Lost Episode 6-1 Review

The season premiere of Lost’s sixth and final season coincided with election day in my native Illinois, so grant me this single, awful somewhat topical joke.

We’re calling it. With 100 % of the precincts reporting, Lost is officially awesome.

Alright, that’s the last one, I swear.

With the anticipation for this episode reaching radioactive levels, there was a lot of opportunity for us to be really, really disappointed. I can speak only for myself, of course, but I’m here to tell you: Nope. Not one little bit. Let the effusive praise runneth over:

For those of you who thought that Jack’s plan to blow up history would go for naught and the castaways would be stuck on that damn island like old times: Congrats, you win!

For those of you who thought that the plan would work to perfection, launching the castaways back onto Oceanic 815 securely fixed in their pre-crash lives: Congrats, you win, too!…sort of.

It wouldn’t be LOST if there wasn’t a multitude of insane shenanigans afoot. But can we all just take a second and appreciate those wonderfully heartfelt and soul-hugging moments. Never was that truer in “LA X” then the scene in which Oceanic 815 landed in Los Angeles, just like it was always “supposed to”. What we got upon its landing was vintage LOST, a perfectly executed slow-mo montage as the characters we’ve loved for five season calmly went about their business of exiting the flight, an otherwise mundane task. This was aided leaps and bounds by the always stellar musical score from Michael Giacchino, who scored an Oscar nod earlier in the day for his work on Up. Overall, a pretty solid day for Mikey G.

There was no shortage of these moments, but lets put that on hold and focus on some more prevalent matters:

Business as usual…?

Fun as it was to see all our old friends (Boone! Arzt! Charlie! Edward Mars!) I have no doubt you certainly noticed that things were a little, well, askew. Immediately springing to my mind are: Locke actually did go on his walkabout. Boone did not succeed in coaxing Shannon out of Australia. Hurley has embraced his winnings and apparently had nothing but good fortune since. Sun really doesn’t know how to speak English (though I guess technically that’s controversial). Oh, and I’m sure you all happened to notice that slightly subtle detail that DESMOND WAS ON THE DAMN PLANE. It of course begs a question that’s been uttered many times in conversations involving LOST : What the hell is going on here? More specifically, Why is the island at the bottom of the ocean?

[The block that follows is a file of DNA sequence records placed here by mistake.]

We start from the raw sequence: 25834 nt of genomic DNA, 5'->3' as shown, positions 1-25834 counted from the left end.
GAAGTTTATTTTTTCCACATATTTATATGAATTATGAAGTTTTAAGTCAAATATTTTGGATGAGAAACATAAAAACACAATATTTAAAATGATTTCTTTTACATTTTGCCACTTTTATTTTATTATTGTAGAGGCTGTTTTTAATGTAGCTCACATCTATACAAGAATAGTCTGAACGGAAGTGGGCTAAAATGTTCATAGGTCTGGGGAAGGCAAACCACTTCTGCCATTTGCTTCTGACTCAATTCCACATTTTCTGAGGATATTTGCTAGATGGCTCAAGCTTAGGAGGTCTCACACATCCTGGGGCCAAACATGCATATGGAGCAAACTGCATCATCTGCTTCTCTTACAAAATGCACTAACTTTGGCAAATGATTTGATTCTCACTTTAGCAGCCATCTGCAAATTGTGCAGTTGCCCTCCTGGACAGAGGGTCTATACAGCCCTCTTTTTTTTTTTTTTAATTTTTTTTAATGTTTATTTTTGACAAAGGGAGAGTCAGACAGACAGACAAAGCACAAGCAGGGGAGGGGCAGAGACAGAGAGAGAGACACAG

Back to the present

Just when we had settled into the notion of a complete (if not a little wrinkled) reboot, we were whooshed (did anyone catch the slight, but very distinct difference in the whoosh we’ve come to know? More dissonant and haunting, right?) back to the island, circa 2007. Finally, the two divergent camps in the show are back on the same timeline. And, wouldn’t you know it, crises abound almost instantly. Sayid’s bleeding out, Juliet is trapped under all that stuff that fell on her, The bogus John Locke is just dominating those clowns that came to protect Jacob. Out of all this madness, a few things were made abundantly clear:

  • The writers were definitely listening when all you folks were clamoring to know where Cindy and the kids, Zack and Emma, who crashed with Tailies were. They’ve been crashing at the Temple since waaaay back in the season three finale. What they were doing during all the freigher raiding, time jumping hijinks is really anyone’s guess, but still it’s nice to see them around.
  • The Others have a really unorthodox method of saving people. I missed Sayid while he was gone. That was a really rough 20 minutes.
  • The Man in Black, posing as John Locke, IS the Smoke Monster, definitively. Also, he has quite an aversion to that ash surrounding Jacob’s cabin, which makes sense, considering last year’s finale seemed to hint at a longstanding conflict between the two. This also lends credence to the fact that Christian’s squatting in the cabin in season 4 was a bit of trespassing, since we saw the ash had been broken.
  • I already miss Juliet.

I love L.A.

Back in the quasi-reboot, Kate was up to more of the same stuff, running her cute little heart out. She seems to have been subject to the same circumstances pre-crash as she had before, which only makes the small diversions from the known canon all the more confusing. Why in the world are things somewhat different in these peoples’ lives, yet similar enough to get them back onto that plane at that time.